Article | December 14, 2021
Do manufacturing businesses require Business Intelligence (BI)? The answer is YES. Manufacturing is one of the most data-intensive businesses, producing massive amounts of data ranging from supply chain management to shop floor scheduling, accounting to shipping and delivery, and more.
All of this information would go to waste if not properly categorized and utilized. Scrutinizing and analyzing your data with business intelligence will help you become a more efficientand productive organization. Your organized data can show you where the gaps or inefficiencies are in your manufacturing process and help you fix it.
Many companies simply are not willing to change or think they are done once they make a change. But the truth is technology, consumer demands, the way we work, human needs and much more are constantly changing.
Michael Walton, Director, Industry Executive at Microsoft
BI has the potential to improve the operations of an organization and transform it into an organized one. According to Finances Online research, more than 46% of organizations are already employing a BI tool as a significant part of their company strategy, and according to Dresner Advisory Services research, 8 in 10 manufacturers who use BI for analytics have seen it function successfully.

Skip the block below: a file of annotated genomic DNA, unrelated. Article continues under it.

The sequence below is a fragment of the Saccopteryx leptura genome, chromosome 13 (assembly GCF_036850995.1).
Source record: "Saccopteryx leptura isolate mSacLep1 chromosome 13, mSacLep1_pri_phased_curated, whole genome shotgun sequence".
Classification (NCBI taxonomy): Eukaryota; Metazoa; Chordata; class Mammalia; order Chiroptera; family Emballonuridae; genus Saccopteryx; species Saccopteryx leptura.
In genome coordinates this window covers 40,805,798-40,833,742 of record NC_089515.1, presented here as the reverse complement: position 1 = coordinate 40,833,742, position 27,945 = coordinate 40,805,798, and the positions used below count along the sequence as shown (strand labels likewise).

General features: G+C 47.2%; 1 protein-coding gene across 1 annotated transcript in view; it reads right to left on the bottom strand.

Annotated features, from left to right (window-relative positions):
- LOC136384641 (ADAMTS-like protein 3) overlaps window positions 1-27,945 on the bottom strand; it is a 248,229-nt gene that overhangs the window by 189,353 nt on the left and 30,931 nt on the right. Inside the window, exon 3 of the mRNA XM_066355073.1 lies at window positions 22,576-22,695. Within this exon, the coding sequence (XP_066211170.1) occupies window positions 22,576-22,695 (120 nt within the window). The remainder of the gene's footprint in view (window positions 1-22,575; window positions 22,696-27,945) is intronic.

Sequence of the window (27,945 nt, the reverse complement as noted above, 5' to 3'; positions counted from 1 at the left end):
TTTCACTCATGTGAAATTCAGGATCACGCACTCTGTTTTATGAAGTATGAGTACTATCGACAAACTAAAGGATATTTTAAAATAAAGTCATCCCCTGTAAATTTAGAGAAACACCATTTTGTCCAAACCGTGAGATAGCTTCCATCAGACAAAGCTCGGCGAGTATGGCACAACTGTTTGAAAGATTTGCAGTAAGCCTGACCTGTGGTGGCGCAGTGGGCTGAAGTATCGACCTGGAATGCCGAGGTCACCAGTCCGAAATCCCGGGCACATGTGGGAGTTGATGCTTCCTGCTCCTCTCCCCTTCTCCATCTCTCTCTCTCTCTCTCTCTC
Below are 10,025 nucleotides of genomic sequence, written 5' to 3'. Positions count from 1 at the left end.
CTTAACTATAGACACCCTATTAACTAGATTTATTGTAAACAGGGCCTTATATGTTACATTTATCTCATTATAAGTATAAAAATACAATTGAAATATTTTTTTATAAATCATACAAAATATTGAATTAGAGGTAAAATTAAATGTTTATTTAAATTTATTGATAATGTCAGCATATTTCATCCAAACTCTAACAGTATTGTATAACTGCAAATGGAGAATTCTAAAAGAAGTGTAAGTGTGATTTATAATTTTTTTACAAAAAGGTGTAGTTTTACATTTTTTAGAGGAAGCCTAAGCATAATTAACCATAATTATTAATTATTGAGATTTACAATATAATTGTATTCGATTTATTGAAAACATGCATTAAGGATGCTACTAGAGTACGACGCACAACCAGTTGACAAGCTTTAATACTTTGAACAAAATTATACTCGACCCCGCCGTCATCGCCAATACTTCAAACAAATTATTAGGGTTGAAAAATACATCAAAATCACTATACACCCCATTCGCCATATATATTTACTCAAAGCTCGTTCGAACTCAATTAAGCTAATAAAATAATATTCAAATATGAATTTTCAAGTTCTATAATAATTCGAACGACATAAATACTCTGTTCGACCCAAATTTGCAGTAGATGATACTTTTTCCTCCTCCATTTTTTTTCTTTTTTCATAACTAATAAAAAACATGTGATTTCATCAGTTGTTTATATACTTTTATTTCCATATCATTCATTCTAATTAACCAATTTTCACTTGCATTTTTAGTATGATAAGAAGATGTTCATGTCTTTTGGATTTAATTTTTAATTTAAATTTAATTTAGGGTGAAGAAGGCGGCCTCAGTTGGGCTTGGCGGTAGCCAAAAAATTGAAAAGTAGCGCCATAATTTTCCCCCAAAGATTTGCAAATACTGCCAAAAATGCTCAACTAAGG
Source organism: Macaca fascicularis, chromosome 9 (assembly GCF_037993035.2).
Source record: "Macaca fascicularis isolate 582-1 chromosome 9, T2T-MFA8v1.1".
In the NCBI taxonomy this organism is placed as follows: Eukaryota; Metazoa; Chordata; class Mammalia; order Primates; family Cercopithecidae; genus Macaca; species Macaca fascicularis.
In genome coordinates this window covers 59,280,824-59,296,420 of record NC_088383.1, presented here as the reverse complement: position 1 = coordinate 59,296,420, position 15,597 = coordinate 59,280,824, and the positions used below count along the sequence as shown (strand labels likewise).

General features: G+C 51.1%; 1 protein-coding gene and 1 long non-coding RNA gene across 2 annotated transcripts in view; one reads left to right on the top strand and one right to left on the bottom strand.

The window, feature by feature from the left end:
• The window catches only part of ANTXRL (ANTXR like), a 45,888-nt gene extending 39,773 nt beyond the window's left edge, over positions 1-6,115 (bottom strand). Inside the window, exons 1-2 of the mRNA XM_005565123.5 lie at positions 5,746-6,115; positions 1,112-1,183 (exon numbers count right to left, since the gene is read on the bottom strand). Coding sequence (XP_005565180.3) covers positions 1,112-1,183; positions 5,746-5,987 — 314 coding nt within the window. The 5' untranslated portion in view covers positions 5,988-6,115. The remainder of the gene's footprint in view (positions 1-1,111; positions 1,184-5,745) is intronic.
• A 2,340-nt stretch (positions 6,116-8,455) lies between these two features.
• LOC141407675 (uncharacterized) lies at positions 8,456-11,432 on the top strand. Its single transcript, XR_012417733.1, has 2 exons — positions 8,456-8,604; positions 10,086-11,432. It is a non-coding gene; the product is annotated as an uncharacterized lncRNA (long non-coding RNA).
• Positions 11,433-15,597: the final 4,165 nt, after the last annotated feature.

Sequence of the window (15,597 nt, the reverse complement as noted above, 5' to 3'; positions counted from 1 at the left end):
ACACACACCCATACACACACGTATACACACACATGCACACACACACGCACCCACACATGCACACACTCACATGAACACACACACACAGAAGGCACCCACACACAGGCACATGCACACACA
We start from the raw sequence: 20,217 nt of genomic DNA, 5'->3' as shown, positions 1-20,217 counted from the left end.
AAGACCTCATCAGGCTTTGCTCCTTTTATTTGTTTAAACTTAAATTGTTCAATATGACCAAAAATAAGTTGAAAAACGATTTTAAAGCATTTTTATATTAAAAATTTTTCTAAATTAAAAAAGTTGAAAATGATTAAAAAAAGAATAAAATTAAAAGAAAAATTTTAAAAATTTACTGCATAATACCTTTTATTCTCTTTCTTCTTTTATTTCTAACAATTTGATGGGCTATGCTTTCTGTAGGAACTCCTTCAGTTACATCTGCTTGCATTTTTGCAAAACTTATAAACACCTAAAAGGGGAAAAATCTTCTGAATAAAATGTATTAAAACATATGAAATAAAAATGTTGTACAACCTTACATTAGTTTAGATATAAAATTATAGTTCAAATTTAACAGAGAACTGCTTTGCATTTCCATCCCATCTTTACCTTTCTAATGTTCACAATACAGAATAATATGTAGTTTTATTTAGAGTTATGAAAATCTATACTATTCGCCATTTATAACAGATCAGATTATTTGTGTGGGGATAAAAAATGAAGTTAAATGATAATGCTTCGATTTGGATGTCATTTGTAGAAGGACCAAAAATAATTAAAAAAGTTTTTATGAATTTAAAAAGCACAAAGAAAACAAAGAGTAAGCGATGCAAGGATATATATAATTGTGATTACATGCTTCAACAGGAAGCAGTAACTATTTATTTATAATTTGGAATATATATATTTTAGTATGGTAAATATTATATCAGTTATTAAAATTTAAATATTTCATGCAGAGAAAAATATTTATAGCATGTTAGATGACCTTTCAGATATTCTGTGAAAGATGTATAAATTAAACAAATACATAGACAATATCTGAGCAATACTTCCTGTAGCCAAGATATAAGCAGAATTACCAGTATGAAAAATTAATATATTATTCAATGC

How Manufacturing Operations Are Improving with Business Intelligence?
As revealed by the BI statistics above, we can see that business intelligence is critical in manufacturing. To further illustrate how business intelligence supports the manufacturing industry, let's look at some of the business intelligence benefits that are making a difference in the manufacturing industry.
Advances Operational Efficacy
While modern enterprises create massive amounts of data, not all of this data is relevant. Today's business intelligence solutions take all of the data from your organization and transform it into an easily comprehensible and actionable format. It enables you to minimize or fix errors in real-time. Additionally, it helps you to forecast raw material demand and assess procedures along the supply chain to ensure maximum efficiency.
Allows for the Analysis and Monitoring of Financial Operations
Business intelligence solutions provide insight into sales, profit, and loss, raw material utilization and can usually assist you in optimizing resources to increase your return on investment. Understanding your cost-benefit analysis, BI enables you to manage production costs, monitor processes, and improve value chain management.
Assists in the Management of Your Supply Chain